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Valuing and Learning From Community

St. Clement’s School holds ‘community’ as one of its values because we care deeply about who we are when we come together. Maintaining our small, close-knit community means working hard to build strong, mutually-supportive relationships with all those affiliated with our School. This work is powerful as it enables us to engage with diverse people and perspectives, and challenges us to ensure that we are as inclusive as possible.  Part of our community’s focus is also to build connections and partnerships with others, and this week brought many reminders of the learning and growth we have experienced as a result of the deep, important connections with Indigenous partners.

Over the past ten years we have built and strengthened ties with the Moose Cree First Nation in Moose Factory. Several staff and senior school girls have travelled there regularly, with a group returning just this past week. Over the last few years, we have also been privileged to host our Moose Cree friends at the School. Guests over time have included the High Ridge Singers, Moose Factory Elders, and several Grade 8 students and their teachers.

In addition to this relationship, St. Clement’s has a significant and respectful partnership with the First Nations Public School in Toronto, where staff from both schools work together to identify literacy activities for our senior girls to present and practise with students from the school.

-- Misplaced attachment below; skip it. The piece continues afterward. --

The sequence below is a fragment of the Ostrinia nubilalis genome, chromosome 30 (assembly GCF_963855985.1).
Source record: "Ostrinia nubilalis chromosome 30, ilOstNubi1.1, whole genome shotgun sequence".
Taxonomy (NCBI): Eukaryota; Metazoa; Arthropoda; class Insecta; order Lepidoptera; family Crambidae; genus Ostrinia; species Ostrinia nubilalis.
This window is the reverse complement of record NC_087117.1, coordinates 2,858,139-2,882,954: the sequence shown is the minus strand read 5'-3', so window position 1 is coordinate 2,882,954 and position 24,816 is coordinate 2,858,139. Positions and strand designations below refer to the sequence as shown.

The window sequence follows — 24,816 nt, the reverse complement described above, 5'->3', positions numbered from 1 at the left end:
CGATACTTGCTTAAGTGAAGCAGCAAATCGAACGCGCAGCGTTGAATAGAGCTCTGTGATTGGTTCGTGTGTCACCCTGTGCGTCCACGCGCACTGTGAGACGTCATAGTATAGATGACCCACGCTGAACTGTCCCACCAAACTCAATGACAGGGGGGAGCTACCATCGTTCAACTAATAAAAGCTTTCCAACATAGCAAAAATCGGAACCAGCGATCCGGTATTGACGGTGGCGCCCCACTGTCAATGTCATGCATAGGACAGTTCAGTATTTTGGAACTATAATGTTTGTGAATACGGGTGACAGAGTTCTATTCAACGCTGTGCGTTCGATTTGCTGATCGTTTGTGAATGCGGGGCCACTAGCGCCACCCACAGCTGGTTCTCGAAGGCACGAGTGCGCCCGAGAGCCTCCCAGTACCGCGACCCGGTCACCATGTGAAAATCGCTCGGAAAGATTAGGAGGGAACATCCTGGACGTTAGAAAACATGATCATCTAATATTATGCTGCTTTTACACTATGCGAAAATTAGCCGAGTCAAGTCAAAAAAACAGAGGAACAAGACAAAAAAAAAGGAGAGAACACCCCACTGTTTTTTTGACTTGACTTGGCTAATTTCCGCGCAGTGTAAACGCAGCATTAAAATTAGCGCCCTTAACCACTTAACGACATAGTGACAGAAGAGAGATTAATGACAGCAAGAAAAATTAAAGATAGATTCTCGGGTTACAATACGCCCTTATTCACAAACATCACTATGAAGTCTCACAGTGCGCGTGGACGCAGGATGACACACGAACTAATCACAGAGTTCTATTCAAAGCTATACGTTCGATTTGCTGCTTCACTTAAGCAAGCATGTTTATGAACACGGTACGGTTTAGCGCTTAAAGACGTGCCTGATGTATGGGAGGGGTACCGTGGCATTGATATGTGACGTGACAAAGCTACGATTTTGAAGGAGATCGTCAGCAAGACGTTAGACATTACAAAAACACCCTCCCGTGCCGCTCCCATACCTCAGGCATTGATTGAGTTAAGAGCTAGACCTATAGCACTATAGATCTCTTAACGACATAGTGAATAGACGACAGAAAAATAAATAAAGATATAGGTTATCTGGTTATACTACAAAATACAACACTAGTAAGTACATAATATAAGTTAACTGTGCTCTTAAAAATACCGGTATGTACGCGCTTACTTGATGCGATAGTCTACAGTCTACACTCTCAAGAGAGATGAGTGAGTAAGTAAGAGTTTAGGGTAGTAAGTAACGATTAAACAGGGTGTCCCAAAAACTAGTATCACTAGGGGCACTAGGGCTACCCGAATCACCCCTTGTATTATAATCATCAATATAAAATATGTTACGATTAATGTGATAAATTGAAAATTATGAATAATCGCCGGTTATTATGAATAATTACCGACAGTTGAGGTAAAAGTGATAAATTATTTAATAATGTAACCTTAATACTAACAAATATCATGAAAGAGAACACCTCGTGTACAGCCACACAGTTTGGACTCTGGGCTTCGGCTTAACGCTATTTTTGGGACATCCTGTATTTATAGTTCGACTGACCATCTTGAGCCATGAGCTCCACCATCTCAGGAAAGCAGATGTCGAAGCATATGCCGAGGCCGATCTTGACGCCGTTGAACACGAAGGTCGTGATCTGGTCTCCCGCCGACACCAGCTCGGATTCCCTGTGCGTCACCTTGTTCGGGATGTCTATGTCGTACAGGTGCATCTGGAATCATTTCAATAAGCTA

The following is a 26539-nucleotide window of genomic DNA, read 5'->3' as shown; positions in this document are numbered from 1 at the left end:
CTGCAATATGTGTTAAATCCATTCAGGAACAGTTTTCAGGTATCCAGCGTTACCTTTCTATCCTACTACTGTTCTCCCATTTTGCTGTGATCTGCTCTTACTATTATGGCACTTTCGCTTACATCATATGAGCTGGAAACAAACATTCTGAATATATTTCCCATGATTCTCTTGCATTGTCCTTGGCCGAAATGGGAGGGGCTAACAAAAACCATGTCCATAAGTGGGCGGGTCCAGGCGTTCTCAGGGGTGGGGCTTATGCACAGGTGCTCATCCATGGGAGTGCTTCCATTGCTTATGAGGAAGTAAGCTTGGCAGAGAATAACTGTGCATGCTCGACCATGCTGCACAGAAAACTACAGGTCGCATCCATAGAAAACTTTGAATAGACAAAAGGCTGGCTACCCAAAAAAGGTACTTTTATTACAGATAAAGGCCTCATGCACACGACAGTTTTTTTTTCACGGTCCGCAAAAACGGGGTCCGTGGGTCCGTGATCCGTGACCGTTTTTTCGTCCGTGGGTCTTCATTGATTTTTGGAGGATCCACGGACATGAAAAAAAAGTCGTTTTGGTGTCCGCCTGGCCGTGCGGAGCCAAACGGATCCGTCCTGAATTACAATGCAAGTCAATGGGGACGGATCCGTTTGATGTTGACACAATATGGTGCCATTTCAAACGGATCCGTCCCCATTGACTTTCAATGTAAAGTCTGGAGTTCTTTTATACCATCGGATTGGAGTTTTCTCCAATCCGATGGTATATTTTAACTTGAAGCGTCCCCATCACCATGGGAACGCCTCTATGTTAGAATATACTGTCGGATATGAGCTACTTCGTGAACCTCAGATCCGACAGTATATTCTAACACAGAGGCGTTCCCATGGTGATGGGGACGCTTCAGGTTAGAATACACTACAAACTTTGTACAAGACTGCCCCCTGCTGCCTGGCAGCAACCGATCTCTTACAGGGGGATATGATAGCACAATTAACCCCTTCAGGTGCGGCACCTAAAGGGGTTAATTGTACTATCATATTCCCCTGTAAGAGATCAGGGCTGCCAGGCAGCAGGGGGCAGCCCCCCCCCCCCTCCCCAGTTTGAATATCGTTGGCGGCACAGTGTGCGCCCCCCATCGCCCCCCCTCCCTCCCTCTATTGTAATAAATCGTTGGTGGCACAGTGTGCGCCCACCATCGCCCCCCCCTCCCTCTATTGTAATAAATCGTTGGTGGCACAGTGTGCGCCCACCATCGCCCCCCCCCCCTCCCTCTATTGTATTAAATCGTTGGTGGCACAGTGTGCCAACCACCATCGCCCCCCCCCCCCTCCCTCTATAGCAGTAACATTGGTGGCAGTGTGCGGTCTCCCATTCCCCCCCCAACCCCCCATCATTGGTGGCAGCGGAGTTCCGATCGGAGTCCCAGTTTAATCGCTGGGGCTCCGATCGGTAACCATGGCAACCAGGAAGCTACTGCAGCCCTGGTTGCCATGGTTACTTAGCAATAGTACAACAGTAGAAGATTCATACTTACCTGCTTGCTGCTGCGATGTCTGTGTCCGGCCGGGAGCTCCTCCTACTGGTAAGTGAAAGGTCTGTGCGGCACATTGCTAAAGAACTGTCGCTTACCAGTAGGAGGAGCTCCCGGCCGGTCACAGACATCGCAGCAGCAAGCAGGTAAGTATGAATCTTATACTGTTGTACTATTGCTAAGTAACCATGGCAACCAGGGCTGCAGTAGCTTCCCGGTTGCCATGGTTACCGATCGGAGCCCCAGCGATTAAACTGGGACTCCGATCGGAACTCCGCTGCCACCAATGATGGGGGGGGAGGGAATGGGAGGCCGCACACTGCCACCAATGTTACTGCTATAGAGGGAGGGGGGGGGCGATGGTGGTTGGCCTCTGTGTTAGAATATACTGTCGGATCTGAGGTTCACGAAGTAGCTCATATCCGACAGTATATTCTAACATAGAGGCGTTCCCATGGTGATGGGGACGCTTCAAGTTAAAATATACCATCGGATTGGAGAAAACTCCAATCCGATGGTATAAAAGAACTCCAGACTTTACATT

To develop and sustain relationships takes time, respect, and an openness to learn about and from each other. Our ties with so many in the Indigenous community are important to us, and also remind us of our role in responding to the Calls for Action from the Truth and Reconciliation Report.

We know, though, that this work cannot be addressed only by our senior girls. St. Clement’s School is committed to educating all Clementines from Grades 1-12 about their roles in responding and contributing to reconciliation with Indigenous peoples. On Friday, it was with great pride that I watched some next steps unfold.

At assembly, one of our Grade 6 classes reminded our SCS community of the importance of responding to the Truth and Reconciliation Calls to Action. The girls spoke to learning the truth about Canada’s dark past including about Residential Schools, while they acknowledged that change is difficult. In addition, they spoke to the importance of education for reconciliation: that Non-Indigenous and Indigenous communities must come together and, that our girls must consider how they can make a change.

Over the next few months in our Junior School assemblies, each class will be presenting about the Objiway Seven Grandfather Teachings, which highlight the importance of Humility, Honesty, Courage, Love, Wisdom, Respect and Truth. These teachings contribute to developing strong people and communities. Our girls on Friday spoke about humility: that each of us can learn from mistakes, and that respect for one’s place and lack of arrogance are important traits.

Our School’s valuing of community cannot be underestimated. Not only does the value challenge us to ensure that we are working together to foster our close-knit feeling, but it also reminds us of the importance of understanding and learning from others.


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